Ten Drexel University freshmen spent their first 15 weeks of college at the Dublin Business School in Ireland. They applied for the Freshmen Frontiers program after completing their college applications for Drexel.
Ireland’s educational system and Drexel’s association with the DBS, in addition to the Foundation for International Education, made Ireland a promising choice for Drexel’s freshman study abroad program.
Ethan Bresnahan, a freshman entrepreneurship and marketing major, received an email about a new study abroad program for freshmen and decided to take a chance.
“I applied as a spur of the moment thing. I had never been out of the country before and thought that college might be a nice way to go abroad. However, when I did get accepted, I really couldn’t picture my college career starting any differently; the idea had just sort of evolved into something that had to happen for me,” Bresnahan said.
Biological sciences major Sydney Wilson was especially excited to go to Ireland because of her father’s Scottish heritage. She heard about the program at a Drexel Accepted Students Day.
“When I heard Ahaji [Schreffler] talk about this new program where you could study abroad in Ireland, my head automatically turned to my dad, who was sitting beside me. He smiled because he knew I was going to go no matter what I had to do,” Wilson said.
The students took general education classes, such as Irish Life & Culture, History of Europe in the 20th Century, as well as major specific classes, such as economics The Irish Life & Culture class helped students learn about the background of Irish society as well as gain a deeper understanding of Irish history.
“I think that what we took away from DBS was the global perspective that these classes provided,” Bresnahan said.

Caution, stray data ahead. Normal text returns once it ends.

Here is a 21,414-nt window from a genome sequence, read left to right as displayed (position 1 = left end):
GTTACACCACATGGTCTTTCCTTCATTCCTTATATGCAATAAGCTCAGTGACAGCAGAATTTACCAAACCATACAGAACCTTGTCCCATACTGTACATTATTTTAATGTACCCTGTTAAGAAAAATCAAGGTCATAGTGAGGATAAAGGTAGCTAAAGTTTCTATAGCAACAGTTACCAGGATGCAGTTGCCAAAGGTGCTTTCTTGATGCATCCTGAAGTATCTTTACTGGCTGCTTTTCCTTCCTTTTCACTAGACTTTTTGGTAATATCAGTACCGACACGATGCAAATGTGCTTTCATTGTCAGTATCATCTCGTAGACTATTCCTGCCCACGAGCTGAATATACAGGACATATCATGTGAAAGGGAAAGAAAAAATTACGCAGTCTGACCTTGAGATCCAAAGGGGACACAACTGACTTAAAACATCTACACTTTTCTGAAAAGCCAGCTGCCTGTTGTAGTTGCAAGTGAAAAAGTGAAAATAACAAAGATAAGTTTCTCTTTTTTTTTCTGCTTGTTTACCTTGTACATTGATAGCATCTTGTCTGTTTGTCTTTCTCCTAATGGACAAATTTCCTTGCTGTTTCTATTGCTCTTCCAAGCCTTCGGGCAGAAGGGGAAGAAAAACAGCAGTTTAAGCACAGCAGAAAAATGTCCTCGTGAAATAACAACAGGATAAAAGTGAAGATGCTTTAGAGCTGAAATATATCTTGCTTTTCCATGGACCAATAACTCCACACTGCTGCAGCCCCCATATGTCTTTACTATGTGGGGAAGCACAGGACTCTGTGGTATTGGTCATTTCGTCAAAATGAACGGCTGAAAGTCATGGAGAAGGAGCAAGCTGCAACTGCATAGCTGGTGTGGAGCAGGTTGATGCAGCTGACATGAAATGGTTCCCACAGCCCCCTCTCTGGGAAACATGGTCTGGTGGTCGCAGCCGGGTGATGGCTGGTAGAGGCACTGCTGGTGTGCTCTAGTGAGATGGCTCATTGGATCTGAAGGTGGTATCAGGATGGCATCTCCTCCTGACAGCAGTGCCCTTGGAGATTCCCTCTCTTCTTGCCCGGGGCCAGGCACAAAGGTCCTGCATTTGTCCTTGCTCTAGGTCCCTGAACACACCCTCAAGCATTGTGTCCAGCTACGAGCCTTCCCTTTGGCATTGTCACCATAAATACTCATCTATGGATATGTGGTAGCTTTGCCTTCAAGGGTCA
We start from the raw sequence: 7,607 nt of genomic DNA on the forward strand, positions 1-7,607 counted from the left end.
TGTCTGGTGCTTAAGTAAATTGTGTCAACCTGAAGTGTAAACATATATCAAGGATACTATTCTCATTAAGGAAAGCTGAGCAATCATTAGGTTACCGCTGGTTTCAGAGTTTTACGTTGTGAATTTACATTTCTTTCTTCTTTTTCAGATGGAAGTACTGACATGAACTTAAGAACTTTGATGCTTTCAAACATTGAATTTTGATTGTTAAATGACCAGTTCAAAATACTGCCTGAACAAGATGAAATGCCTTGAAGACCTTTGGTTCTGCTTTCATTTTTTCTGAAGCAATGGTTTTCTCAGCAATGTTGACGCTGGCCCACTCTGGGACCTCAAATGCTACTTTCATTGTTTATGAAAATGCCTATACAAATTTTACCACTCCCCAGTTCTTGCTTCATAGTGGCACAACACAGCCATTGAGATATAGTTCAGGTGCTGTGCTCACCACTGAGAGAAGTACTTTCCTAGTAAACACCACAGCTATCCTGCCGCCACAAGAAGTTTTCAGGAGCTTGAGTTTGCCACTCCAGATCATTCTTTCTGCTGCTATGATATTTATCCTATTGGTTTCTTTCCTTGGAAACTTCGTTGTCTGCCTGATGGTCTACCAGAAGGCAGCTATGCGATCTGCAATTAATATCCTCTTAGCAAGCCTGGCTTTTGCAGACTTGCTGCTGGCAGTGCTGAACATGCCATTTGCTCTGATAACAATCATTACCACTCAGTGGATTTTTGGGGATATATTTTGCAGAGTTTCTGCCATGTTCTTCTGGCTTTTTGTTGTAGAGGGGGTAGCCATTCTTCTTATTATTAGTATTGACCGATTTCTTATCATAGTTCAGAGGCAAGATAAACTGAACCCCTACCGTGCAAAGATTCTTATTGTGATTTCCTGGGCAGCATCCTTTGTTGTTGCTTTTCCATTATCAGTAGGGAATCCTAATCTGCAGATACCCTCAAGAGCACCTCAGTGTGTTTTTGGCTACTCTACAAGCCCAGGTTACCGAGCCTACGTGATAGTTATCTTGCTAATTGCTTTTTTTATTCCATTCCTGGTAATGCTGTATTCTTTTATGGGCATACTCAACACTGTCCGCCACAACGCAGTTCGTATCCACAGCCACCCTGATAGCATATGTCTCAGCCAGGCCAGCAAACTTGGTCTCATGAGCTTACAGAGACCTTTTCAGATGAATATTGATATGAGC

Bresnahan described their economics class as a combination of economics and international business. He also enjoyed that the class was not “America centric.”
“Instead, in one class we would compare the Irish economy and the French economy. I think this approach allowed us to gain a more global perspective when it came to business as well as the rest of our classes,” Bresnahan said.
The freshmen enjoyed a small workload and some had Fridays off as well. The students would walk for a half hour to campus for their one or two classes per day. Beyond that, the city was very accessible.
The Freshmen Frontiers students took advantage of their opportunities to explore Ireland and many other European cities. From France to Spain to Belgium, they learned about various cultures and customs during their travels. During fall break, a week-long vacation in the middle of the semester, the students traveled west to Galway, Ireland, north to Belfast, Ireland, and to the Aran Islands for their Irish Life & Culture class.
“We took day trips to a seaside village called Howth, [Ireland,] as well as a day trip to a farm just outside Dublin. However, it really wasn’t the grandiose trips that made the trip so great, it was the little things; the nights we spent in or the times just before we went out and had a little party before we left, or just sitting on our porch and discussing life that really stand out to me as some of the greatest times of the trip,” Bresnahan said.
“I will definitely be going back again in the near future. … I encourage anyone who’s debating on whether to go or not to just do it! Ten years from now when you look back, will you regret not going to Ireland? Will you regret not sitting on the beach in Barcelona eating nachos and mussels? Will you regret all of the friends you would have made if you had gone? There’s nothing like studying abroad, and I wouldn’t trade anything for the experiences I had while I was away,” Wilson said.
Meagan Alvarez, an international area studies major with a concentration in international business, says the Freshmen Frontiers program was the best decision she has ever made. All of the students grew and matured there while learning to live independently.
“Studying abroad as a freshman is a once in a lifetime experience, and it is what you make of it. … It’s inevitable that any freshman who goes to Dublin will come back feeling like a stronger version of themselves, and they will not look at life the same, along with the fact that they will have an itch to travel more,” Alvarez said.